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Thucydides, The Peloponnesian War 94 0 Browse Search
Pausanias, Description of Greece 74 0 Browse Search
Diodorus Siculus, Library 54 0 Browse Search
Herodotus, The Histories (ed. A. D. Godley) 44 0 Browse Search
Apollodorus, Library and Epitome (ed. Sir James George Frazer) 34 0 Browse Search
Demosthenes, Speeches 11-20 24 0 Browse Search
Demosthenes, Speeches 11-20 18 0 Browse Search
Aeschines, Speeches 16 0 Browse Search
Aeschines, Speeches 14 0 Browse Search
Andocides, Speeches 10 0 Browse Search
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Browsing named entities in P. Ovidius Naso, Metamorphoses (ed. Brookes More). You can also browse the collection for Euboea (Greece) or search for Euboea (Greece) in all documents.

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P. Ovidius Naso, Metamorphoses (ed. Brookes More), Book 13, line 623 (search)
ing my daughters touched assumed the forms of corn, of sparkling wine, or gray-green olive oil. Most surely, wonderful advantages. “Soon as Atrides, he who conquered Troy had heard of this (for you should not suppose that we, too, did not suffer from your storms) he dragged my daughters there with savage force, from my loved bosom to his hostile camp, and ordered them to feed the Argive fleet, by their divinely given power of touch. “Whichever way they could, they made escape two hastened to Euboea, and two sought their brother's island, Andros. Quickly then an Argive squadron, following, threatened war, unless they were surrendered. The brother's love gave way to fear. And there is reason why you should forgive a timid brother's fear: he had no warrior like Aeneas, none like Hector, by whose prowess you held Troy from its destruction through ten years of war. “Strong chains were brought to hold my daughters' arms. Both lifted suppliant hands, which still were free, to heaven and cried<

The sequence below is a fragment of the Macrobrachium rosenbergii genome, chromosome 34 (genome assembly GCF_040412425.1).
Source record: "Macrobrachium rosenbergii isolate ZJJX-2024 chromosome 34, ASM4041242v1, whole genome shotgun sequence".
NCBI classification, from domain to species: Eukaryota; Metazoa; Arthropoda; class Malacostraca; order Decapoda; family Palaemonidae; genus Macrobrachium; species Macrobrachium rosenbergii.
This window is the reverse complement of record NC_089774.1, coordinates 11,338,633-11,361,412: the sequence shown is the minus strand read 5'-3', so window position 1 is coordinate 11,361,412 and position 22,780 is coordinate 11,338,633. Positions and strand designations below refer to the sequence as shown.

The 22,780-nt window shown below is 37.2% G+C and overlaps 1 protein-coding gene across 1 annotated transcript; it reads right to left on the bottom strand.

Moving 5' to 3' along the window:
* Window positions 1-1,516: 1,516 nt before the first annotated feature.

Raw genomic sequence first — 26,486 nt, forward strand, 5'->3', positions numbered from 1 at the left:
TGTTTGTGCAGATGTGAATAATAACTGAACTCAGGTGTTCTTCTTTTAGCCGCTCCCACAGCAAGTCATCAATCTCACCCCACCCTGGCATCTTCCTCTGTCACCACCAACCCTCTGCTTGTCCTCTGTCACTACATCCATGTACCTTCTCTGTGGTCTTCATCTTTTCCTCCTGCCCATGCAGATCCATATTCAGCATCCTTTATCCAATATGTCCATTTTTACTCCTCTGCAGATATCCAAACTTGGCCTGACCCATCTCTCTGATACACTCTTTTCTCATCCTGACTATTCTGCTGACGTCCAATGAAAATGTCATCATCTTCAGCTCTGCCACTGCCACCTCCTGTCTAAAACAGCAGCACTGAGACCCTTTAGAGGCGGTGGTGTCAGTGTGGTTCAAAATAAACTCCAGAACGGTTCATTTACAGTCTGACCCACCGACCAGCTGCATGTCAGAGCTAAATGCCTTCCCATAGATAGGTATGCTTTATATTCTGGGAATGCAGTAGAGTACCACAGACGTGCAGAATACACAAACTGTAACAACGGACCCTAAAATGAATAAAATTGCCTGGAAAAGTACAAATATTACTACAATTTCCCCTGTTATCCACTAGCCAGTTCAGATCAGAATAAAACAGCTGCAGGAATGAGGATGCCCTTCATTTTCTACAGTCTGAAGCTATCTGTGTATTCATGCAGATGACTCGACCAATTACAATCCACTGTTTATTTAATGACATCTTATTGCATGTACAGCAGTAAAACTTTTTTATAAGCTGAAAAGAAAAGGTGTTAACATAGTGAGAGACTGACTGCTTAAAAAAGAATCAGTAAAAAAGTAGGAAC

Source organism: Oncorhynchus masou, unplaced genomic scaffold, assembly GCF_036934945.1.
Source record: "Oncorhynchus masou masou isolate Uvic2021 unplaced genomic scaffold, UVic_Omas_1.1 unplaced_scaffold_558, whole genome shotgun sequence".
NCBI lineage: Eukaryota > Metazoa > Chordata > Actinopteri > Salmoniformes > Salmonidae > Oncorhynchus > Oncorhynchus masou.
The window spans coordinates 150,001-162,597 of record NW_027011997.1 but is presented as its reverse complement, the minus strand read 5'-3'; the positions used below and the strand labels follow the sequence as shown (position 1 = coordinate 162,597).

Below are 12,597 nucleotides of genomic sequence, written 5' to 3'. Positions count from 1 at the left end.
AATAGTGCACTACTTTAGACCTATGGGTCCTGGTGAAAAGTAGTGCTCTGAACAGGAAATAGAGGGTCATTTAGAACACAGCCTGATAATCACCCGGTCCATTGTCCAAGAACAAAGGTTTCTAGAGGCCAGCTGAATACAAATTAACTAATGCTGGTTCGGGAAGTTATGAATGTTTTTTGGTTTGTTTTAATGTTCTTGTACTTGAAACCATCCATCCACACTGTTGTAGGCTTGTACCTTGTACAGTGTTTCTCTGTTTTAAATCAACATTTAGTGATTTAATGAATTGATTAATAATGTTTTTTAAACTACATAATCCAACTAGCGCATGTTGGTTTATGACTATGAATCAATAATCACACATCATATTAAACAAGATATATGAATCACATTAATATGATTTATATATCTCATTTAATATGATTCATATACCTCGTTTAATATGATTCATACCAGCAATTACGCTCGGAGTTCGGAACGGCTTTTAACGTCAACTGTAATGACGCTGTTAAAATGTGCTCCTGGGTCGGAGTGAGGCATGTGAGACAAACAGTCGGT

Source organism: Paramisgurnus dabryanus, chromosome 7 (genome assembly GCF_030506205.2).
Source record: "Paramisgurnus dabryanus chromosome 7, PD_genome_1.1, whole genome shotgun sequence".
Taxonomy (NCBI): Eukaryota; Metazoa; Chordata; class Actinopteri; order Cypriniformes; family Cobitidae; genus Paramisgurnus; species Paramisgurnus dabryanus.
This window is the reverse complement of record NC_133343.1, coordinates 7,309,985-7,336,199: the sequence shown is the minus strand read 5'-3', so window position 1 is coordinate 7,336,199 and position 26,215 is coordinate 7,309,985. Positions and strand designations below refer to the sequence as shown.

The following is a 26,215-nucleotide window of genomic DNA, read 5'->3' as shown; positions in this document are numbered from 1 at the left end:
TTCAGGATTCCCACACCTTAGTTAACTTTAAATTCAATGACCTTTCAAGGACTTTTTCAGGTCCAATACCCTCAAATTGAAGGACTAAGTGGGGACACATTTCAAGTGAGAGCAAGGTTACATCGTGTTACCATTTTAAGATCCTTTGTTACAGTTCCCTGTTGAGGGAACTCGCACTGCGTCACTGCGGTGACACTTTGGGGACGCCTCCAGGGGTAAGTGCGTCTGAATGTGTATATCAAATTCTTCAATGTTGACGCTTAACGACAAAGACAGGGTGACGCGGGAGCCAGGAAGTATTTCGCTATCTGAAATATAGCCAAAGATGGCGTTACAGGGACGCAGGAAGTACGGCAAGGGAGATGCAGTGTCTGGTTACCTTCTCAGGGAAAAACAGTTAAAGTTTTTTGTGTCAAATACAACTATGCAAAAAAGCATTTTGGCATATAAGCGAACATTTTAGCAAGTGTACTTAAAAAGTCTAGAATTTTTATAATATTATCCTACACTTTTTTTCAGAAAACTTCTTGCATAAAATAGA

P. Ovidius Naso, Metamorphoses (ed. Brookes More), Book 13, line 898 (search)
d quiet waves. But Scylla soon returned (because she did not trust herself in deep salt waters) and she wandered there naked of garments on the thirsty sand; but, tired, by chance she found a lonely bay, and cooled her limbs with its enclosing waves. Then suddenly appeared a newly made inhabitant of that deep sea, whose name was Glaucus. Cleaving through the blue sea waves, he swam towards her. His shape had been transformed but lately for this watery life, while he was living at Anthedon in Euboea.— now he is lingering from desire for her he saw there and speaks whatever words he thought might stop her as she fled from him. Yet still she fled from him, and swift through fear, climbed to a mountain top above the sea. Facing the waves, it rose in one huge peak, parting the waters with a forest crown. She stood on that high summit quite secure: and, doubtful whether he might be a god or monster, wondered at his flowing hair which covered his broad shoulders and his back,— and marvelled a